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By Suresh Shanmugam, Product Marketing at Vembu Technologies
Vembu Online Data Backup Expert Tips: Classifying Data For Backup Purposes
The reality is that most of us back-up far too much data. More often than not, we are so pressed for time to evaluate the quality and type of data that is backed-up, that we take the easy way out and instruct the Data Base Administrator to back-up everything there is. These may include financial reports, personnel files, research reports and customer records. Much of this data is not correlated with the business process of the enterprise and hence there is often a poor usage of information resources in some companies. This often leads to an inability to comply with audits or legal discovery challenges for the simple reason that they are unable to find the relevant information from the mass of data that has been backed-up into the storage repositories. This also implies that there is a huge waste of storage resources and an unwarranted load on expensive, high performance systems.
Therefore, the practice of classifying data before uploading it into backup servers will help align information to business processes and create a roadmap for retaining and storing relevant information. The underpinning logic of data classification is management of information lifecycle. This requires a solid understanding of the concept of data classification. This begins with an analysis of the factors that drive data needs. Audit and legal compliance or availability of information to end-users could be drivers.
In the first instance, the responsiveness of the storage resources may or may not be a critical factor and the data could be backed up into storage systems that are often classified as secondary.
In the second instance, the response time is critical and the data may be required to be backed up into storage resources that provide quick response times. Therefore, an understanding of the drivers for storage will help them begin the process of classification of data for backup and storage.
Classification of data for back-up is a manual process. The process can be long-drawn and very involved. While there is a number of software tools that can help you evaluate and discover information assets, there are no tools that can tell you which information is vital to your business. Therefore, this high tech process of data classification really begins very low-tech. It is a collaborative effort that can be initiated with a discussion with a piece of paper and a whiteboard.
Data most often ends up being classified by application; by groups of users; by Meta data or by type. The actual classification for data backup is entirely business usage driven.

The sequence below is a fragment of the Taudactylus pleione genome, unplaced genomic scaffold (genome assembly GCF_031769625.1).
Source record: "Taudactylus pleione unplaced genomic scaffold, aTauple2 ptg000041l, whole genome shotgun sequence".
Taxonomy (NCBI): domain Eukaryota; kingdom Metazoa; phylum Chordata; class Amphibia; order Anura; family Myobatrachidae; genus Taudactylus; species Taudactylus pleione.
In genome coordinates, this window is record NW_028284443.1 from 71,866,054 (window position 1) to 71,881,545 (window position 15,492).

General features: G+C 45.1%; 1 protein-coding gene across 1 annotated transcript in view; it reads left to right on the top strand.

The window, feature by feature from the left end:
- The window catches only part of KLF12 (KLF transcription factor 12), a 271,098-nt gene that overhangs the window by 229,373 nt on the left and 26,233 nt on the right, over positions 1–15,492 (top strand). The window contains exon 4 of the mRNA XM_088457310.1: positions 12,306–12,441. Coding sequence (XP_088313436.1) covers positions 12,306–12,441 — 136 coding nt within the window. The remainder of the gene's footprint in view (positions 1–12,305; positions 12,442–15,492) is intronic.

However, the most manageable set of classification of data for backup would be one that suits the needs of the entire organization. The approach would require classification of data in smaller units and building the units up to create a structure of classification for data backup that addresses the needs of different types of users and entities within the organization.
Data classification for backup should be followed-up by determining success metrics for the classification. This may be in terms of storage resources saved and monetary value of such savings. Such metrics will provide a visible incentive for units within the enterprise to identify and backup only such information as may be considered vital for the unit.
Data classification before backup of data is extremely useful in risk management. Mission critical data is identified and can be easily protected to meet compliance audits or legal discovery tasks.
Data classification also comes with a number of other seen and unseen benefits. De-duplication of data before backup can be initiated and redundancy of data can be reduced. Less important data can be migrated from expensive primary storage to cost effective secondary storage repositories. Data encryption technologies can be applied to mission critical relevant data and indexing of data for retrieval can be performed on data that requires best storage performance.
The key to data classification before back up is communication. Business needs and risk tolerance are the drivers. The consensus among the executives will be beneficial to the organization. Everyone involved in the exercise of data classification for backup needs determination must understand the logic of the classification; the need for the classification; awareness of the environment for classification and also the need to move aged primary data off the primary storage on to the secondary storage.
If a service provider offers you an unlimited space for a low price, then data classification might not be needed. However, data classification also works to the user’s advantage when it comes to initial backups and/or instant onsite restores.
About the Author: Suresh Shanmugam, Product Marketing at Vembu Technologies, a leader in providing cost effective, hybrid (on-premise and cloud) data protection and business focused online backup and disaster recovery solutions for ISPs, MSPs, VARs, Managed Hosting Providers and Educational Institutions. Vembu’s flagship product, StoreGrid, recently announced an advanced upgrade – “StoreGrid SP – 4.4“ releases.
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